Okay, let’s try this again. If nothing appears under this comment you know that I accidentally closed my browser window, and I’m probably down in the kitchen browsing the knife block.
It’s odd how our vision for ideal living conditions changes depending on our current living conditions. It’s strange that the ideal version is always diametrically opposed to whatever we find ourselves living in at the current moment.
Right now, I don’t want much. All I want to live in is a huge hangar, the size of a football field, with ceilings so high they make your neck ache. I want to live in a warehouse. I don’t care what it looks like. I just want it to be huge and dry, with more floorspace than you can imagine, and a giant bay door that nearly peels off the entire wall when it opens.
In this space I will build whatever amenities I find necessary, dividing it up with masking tape or stage props or tool sheds. Different areas of the hangar will serve as my kitchen, my bedroom, my living room, my office, my garage and my attic. Each will be separated by enough space to set off boundries between them, but not too much space to make travel between them inconvenient. In effect, my entire house will be contained in one room, but it will be the most obnoxiously huge, echoey room known to mankind. I’m thinking Astrodome, here, only with more beer and fewer restrooms.
What brings this on, you ask? Today I brought my kite gear down from the attic. I want to put the straps and fins back on my board so that I’m all set and dialed to hit the water when the wind blows. In this house, I don’t have a workbench or garage or basement or any other area to work on large projects in meatspace. So, I set up shop in the only space I have. I brought my bag of kite gear into my bedroom, threw it on my bed, and went to work.
I opened the bag and popped out my kiteboard, and quickly put the footstraps back on. The tricky part was going to be the fins, as they require that I suspend the board off something so I can brace the fin from underneath while driving a screw from above. I reasoned that I shouldn’t use my bed for this purpose, seeing as how the fins are extremely sharp (they cut through skin just fine) and my mattress is one of those inflatable deals.
Well, at least it used to be inflatable. About three days ago it started becoming a deflatable mattress, and it suddenly isn’t keeping pressure nearly as well as it has in the past. Before I only needed to repressurize it once every couple weeks, but now I need to inflate the sucker every couple hours. It’s rather miserable. I suspect that this is happening because the mattress has a three-month warranty, and it was mere days ago that I finally crossed the three-month boundary.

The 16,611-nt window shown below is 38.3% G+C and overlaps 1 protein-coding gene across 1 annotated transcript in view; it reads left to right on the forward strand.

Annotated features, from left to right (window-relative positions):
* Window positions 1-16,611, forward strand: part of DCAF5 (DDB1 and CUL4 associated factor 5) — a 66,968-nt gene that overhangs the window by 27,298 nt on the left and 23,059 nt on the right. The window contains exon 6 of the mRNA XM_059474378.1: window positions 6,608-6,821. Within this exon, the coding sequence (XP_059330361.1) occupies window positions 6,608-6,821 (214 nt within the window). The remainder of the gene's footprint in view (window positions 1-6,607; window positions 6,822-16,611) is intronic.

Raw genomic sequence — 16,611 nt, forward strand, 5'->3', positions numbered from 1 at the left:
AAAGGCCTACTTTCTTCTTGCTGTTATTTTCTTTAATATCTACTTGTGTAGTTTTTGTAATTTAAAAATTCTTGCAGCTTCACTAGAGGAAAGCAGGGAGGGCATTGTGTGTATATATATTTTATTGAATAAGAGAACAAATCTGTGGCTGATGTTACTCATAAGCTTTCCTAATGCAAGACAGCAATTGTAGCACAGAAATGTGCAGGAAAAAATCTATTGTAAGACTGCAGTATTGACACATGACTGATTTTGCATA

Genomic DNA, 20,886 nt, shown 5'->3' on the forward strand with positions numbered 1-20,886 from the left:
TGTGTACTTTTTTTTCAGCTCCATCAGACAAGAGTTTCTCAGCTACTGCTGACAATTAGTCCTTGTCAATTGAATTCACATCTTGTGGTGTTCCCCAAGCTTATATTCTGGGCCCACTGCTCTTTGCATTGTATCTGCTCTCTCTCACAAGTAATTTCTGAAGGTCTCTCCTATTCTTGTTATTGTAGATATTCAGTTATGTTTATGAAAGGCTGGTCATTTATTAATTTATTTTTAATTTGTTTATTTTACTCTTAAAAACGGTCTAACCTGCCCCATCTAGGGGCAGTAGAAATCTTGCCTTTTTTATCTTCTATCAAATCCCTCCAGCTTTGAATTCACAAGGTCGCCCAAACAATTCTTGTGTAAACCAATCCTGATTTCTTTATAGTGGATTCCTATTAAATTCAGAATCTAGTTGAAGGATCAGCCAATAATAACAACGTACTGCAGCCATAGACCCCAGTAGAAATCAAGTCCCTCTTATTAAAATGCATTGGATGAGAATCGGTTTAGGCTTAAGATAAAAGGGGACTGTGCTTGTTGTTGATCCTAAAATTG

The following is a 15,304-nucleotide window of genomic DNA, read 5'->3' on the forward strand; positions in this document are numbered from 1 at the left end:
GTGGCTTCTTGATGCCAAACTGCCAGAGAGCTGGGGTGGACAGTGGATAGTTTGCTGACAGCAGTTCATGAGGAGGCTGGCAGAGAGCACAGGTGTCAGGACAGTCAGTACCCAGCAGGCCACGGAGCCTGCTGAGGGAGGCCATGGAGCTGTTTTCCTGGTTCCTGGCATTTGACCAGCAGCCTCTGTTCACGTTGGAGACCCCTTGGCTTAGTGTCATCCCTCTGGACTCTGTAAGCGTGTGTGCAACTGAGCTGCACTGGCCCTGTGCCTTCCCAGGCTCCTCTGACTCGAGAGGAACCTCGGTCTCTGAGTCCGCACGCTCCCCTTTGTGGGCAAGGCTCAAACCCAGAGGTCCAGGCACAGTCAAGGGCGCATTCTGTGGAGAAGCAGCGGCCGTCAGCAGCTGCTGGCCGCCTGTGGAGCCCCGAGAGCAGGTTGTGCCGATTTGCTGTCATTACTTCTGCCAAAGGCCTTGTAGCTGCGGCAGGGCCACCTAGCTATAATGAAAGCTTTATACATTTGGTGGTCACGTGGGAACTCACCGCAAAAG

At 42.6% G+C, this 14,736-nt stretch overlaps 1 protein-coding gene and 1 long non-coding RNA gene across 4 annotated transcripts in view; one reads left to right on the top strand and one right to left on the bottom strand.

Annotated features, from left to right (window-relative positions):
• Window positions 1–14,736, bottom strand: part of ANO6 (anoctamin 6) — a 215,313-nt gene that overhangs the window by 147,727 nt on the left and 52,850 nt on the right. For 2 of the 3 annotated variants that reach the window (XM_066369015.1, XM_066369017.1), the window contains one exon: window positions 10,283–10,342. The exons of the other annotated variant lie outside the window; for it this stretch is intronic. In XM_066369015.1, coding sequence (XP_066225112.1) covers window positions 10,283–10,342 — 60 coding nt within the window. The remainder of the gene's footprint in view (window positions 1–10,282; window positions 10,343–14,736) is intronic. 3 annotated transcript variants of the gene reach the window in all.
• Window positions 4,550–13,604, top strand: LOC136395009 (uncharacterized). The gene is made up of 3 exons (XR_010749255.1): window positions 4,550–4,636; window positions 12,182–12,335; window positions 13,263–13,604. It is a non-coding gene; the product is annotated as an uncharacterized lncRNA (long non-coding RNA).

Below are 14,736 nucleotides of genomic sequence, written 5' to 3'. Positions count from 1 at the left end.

I mean, think about it. Your average manufacturer probably does a cost-benefit analysis of when their product is most likely to fail, and thus makes it policy to terminate warranty coverage just before that time. Same thing goes for insurance, whether it’s car or health or whatever. Insurance companies will consider the most common things that can happen and exclude them from their policy, or place the deductible just beyond their reach. Arguably, they justify this decision on purely economic grounds. Personally, in your search for morality I would argue against an economic approach.
So, I decided to set up my desk chair as a workbench, and here’s where the claustrophobia started to kick in. I pulled the chair out from under my desk, and the back legs ran into my bed. I didn’t have enough space to work with the board on the desk-side, so I turned the chair around. At 45 degrees it ran into my computer. I pulled it to the side to clear the computer and it ran into my nightstand. I jostled back and forth like this a few times, until the back of the chair ran into the desk.
Satisfied, I put the board on the chair, squeezed myself into the space between the chair and the bed, and went to work. I was three fins into the project when I realized that the screws were still salty from Baja, some starting to corrode, and that I should probably rinse them with fresh water before attaching them to the board for any length of time.
I removed the fins and collected the screws, sidled out from my cramped workspace, and on the way to the door stubbed my toe on my encyclopedia of CDs. Then I tripped on a box of jewel cases. To stay my fall I grabbed my clothing rack, the impact of which caused a number of hangars to slide off the backside. When I made it to the exit, I had to kick a pile of magazines out of the way so I could open the door.
In all honesty, I’m excited to spend the summer waiting out thunderstorms in the cavernous expanses of a backcountry tent. Come the fall, I’ll see what it will take to move into my dad’s airplane hangar. With him rebuilding a Piper Supercub and me living in there and keeping an eye on things, I’m sure we’ll get along just fine.
I mean, we’ve got a lot in common. Sometimes my dad washes engine parts in the kitchen sink and my mom hollers at him for it. Sometimes I wash fin screws in the kitchen sink and my landlady hollers at me for it.